Erin Paysse sells one-of-a-kind pinhole cameras created by upcycling vintage hardback books. Each camera has a magnetic shutter and is designed to take standard 35mm film.
The camera comes with it’s own set of instructions on how to load, shoot, and remove film, approximate exposure times, number of turns to advance each frame, as well as sample photos taken from some of my many cameras. Each camera takes very different pictures, so get ready to experiment with this incredible camera!
There was a pretty enthusiastic response to the lens gel bracelets we featured here yesterday, but what if you want to go a little further than simple $10 geekiness? re:vision by Oye Modern is a line of cuffs created from old camera lenses. Everything from focus rings to depth of field sliders are recycled as fashion accessories. Haute photo fashion comes at a steep price — the cheapest cuff will set you back $201.
The Canon 1200mm f/5.6 L lens is a legendary optic that B&H calls “The Mother of all Telephotos“. It’s a 36 pound behemoth that costs $120,000 if you can find one for sale — only a handful of them were made at a rate of 2 per year (delivery time was 18 months). When coupled with a crop factor body (e.g. the Canon 7D) and a 2x extender, the lens is the equivalent of a 3840mm f/11. In the above video, Bryan Carnathan of The Digital Picture gives us a glimpse of the lens in action.
Forget the uber-rare Leica MP2 that’s going on auction at the end of this year. If you want a unique camera but don’t want to trade your house for it, you can save yourself a couple hundred grand by going for this brand new made-for-NASA Hasselblad MKWE up for sale on eBay for a cool $33,751.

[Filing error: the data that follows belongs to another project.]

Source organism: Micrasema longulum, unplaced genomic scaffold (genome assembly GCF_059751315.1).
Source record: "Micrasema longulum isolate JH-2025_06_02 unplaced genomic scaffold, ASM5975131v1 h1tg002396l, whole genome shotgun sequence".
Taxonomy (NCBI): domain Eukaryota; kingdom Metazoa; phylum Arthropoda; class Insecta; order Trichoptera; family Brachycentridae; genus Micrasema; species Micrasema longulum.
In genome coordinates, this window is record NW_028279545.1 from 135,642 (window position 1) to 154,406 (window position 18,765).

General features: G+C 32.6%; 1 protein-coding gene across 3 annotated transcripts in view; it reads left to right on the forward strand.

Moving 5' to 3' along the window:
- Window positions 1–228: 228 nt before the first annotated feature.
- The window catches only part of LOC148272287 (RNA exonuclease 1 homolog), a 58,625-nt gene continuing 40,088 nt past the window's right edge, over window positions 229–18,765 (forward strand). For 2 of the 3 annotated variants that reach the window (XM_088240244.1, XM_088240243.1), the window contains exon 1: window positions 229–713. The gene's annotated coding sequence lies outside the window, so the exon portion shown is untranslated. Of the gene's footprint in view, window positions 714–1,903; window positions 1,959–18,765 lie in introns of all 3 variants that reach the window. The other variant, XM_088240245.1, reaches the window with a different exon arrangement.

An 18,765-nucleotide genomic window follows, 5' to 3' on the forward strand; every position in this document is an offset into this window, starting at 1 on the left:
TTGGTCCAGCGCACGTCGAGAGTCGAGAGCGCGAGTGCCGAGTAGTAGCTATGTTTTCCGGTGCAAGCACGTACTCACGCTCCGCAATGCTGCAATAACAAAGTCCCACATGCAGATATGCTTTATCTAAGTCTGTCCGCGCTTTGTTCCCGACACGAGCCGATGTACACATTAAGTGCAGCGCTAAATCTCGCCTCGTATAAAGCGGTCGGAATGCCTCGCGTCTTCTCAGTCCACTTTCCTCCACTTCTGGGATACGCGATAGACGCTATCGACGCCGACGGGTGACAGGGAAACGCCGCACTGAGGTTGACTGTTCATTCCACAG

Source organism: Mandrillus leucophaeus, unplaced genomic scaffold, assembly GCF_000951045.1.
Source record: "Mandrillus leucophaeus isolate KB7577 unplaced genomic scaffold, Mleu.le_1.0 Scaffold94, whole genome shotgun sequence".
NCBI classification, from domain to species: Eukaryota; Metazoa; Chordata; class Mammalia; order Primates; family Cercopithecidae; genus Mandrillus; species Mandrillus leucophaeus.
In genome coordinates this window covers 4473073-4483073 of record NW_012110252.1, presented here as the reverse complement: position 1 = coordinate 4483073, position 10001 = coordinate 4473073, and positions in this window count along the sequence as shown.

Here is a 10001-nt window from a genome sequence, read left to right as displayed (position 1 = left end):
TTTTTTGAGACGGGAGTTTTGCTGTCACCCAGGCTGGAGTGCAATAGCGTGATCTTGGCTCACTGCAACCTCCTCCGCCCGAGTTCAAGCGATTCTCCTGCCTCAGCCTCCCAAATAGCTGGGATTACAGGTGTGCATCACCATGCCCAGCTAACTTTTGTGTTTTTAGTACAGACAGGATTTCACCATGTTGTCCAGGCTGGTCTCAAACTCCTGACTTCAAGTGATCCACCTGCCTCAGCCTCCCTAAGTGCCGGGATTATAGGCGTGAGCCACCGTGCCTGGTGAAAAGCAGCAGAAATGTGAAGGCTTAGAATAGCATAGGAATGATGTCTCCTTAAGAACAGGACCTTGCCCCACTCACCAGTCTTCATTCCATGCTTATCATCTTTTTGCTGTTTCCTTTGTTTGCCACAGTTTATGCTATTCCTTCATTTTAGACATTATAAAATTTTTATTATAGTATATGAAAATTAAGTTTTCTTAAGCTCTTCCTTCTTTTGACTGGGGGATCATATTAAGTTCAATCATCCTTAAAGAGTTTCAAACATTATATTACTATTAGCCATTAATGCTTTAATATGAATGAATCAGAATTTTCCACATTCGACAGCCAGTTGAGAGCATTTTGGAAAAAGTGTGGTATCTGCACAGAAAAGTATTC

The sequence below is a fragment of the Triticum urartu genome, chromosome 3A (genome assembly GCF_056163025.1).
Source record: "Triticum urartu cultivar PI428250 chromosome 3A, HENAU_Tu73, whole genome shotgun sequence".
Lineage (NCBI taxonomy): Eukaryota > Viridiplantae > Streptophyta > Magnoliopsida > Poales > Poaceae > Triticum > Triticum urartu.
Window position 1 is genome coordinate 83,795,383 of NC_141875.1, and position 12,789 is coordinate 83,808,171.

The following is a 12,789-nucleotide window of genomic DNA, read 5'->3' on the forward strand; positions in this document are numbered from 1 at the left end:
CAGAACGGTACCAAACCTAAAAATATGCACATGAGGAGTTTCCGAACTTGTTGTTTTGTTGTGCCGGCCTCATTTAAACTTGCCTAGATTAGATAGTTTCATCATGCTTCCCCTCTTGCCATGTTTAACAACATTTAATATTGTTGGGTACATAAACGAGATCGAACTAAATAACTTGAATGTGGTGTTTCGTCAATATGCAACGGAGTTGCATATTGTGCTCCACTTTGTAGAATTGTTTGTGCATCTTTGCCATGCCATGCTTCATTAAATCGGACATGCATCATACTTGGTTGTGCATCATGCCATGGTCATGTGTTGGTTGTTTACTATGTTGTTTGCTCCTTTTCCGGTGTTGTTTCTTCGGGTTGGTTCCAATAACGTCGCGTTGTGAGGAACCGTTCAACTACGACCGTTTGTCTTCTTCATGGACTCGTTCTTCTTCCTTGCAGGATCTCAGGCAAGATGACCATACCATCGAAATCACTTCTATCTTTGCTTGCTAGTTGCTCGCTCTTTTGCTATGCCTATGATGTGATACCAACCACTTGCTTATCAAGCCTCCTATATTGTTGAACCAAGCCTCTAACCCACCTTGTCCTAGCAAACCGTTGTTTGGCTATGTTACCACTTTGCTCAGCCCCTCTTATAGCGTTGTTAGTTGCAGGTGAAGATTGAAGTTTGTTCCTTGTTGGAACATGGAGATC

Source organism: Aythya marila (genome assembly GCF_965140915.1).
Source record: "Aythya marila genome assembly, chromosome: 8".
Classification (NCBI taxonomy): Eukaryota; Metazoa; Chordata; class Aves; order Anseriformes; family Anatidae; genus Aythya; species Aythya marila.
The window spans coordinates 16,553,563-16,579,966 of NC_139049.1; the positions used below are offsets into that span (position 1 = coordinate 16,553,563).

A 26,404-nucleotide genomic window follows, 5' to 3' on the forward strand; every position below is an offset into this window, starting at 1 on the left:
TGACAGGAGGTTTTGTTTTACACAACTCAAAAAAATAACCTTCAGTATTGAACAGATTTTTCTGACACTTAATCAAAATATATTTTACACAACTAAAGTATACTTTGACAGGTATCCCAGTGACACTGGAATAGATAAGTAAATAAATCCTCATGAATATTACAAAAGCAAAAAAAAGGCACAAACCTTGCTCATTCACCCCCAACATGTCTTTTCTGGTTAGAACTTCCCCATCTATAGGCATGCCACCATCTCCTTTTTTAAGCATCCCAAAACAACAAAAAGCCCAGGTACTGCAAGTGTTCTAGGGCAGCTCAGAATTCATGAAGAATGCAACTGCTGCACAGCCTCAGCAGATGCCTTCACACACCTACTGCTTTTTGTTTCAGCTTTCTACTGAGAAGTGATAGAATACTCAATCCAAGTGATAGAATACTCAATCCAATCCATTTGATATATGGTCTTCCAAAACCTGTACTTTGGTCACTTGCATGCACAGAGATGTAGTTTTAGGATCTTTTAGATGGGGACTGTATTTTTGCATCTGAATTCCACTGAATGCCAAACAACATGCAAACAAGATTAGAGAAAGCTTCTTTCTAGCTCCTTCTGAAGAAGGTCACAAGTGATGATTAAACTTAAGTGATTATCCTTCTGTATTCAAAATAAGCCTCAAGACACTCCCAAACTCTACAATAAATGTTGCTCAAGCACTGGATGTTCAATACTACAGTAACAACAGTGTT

We’re not sure why the price is so specific or what exactly makes this a NASA camera (it doesn’t seem to be branded so), but it’s a definitely an eye-catching Hassy. Read more…
This Leica MP2 camera and matching Wetzlar electric motor are going up for auction at WestLicht Auction in December of this year. The starting price for this auction is €80,000 (~$105,000), and the camera is expected to fetch up to €180,000 (~$235,440).
The reason this camera is so darn valuable is because while Leica MP2s are already quite rare, only six of them were ever made in black. This is one of them — the first to ever be offered for sale, and in fully original condition. Welcome to the crazy wonderful world of Leica collecting.
Do you think photographers in the future (assuming they exist) will be collecting any cameras being made during our time?
Most of the time we come across an absurdly large and expensive lens on eBay, it’s some sort of lens with focal lengths in the thousands of millimeters (e.g. this 5200mm Canon lens or this 2000mm Nikon lens).
The lens shown above is the Kilfitt Zoomatar 250mm f/1.3 and is currently for sale on eBay. It doesn’t have an absurdly large focal length, but is pretty standard at 250mm. See the little box handing off the end of the lens? That’s the Hasselblad medium format camera this lens is designed for.
The price? A cool $33,751. Needless to say, walking around doing street photography with this lens would earn you some pretty strange looks.
Aside from this uber-rare lens being uber-expensive, it’s also ridiculously heavy, weighing in at close to 11.5 pounds. Here’s what Photography in Malaysia has to say about this lens:
You are looking at one of the most gorgeous looking lens in 35mm SLR photography – a lens that can actually see behind itself! This series of lenses were originally developed for special scientific and industrial use where wider-than-180° picture coverage is required in surveillance work, photographing the interiors of pipes, boilers, conduits, cylinder bores and other constricted areas. But in applications such as advertising and commercial photography they are used extensively for dramatic effects.
To put the field of view in perspective, human vision is about 180°.
A signed print of Edward Weston’s Nautilus Shell purchased for $10 in 1927 has been auctioned off for a whopping $1,082,500 at Sotheby’s auction house in New York.
We reported last month that the print, purchased by a young photographer named Bernice Lovett, was estimated to fetch up to $500,000.
The photo ended up going for more than double that amount.
Edward Weston created the photograph in 1927, the same year Lovett purchased it at San Francisco’s East West Galleries. The photograph is now regarded as one of the great modernist photographs of all time, and this sale places it among the most expensive photographs in the world.
Another of Weston’s photographs on the list is Nude (1925), which sold for $1,609,000 at the same auction house in April 2008.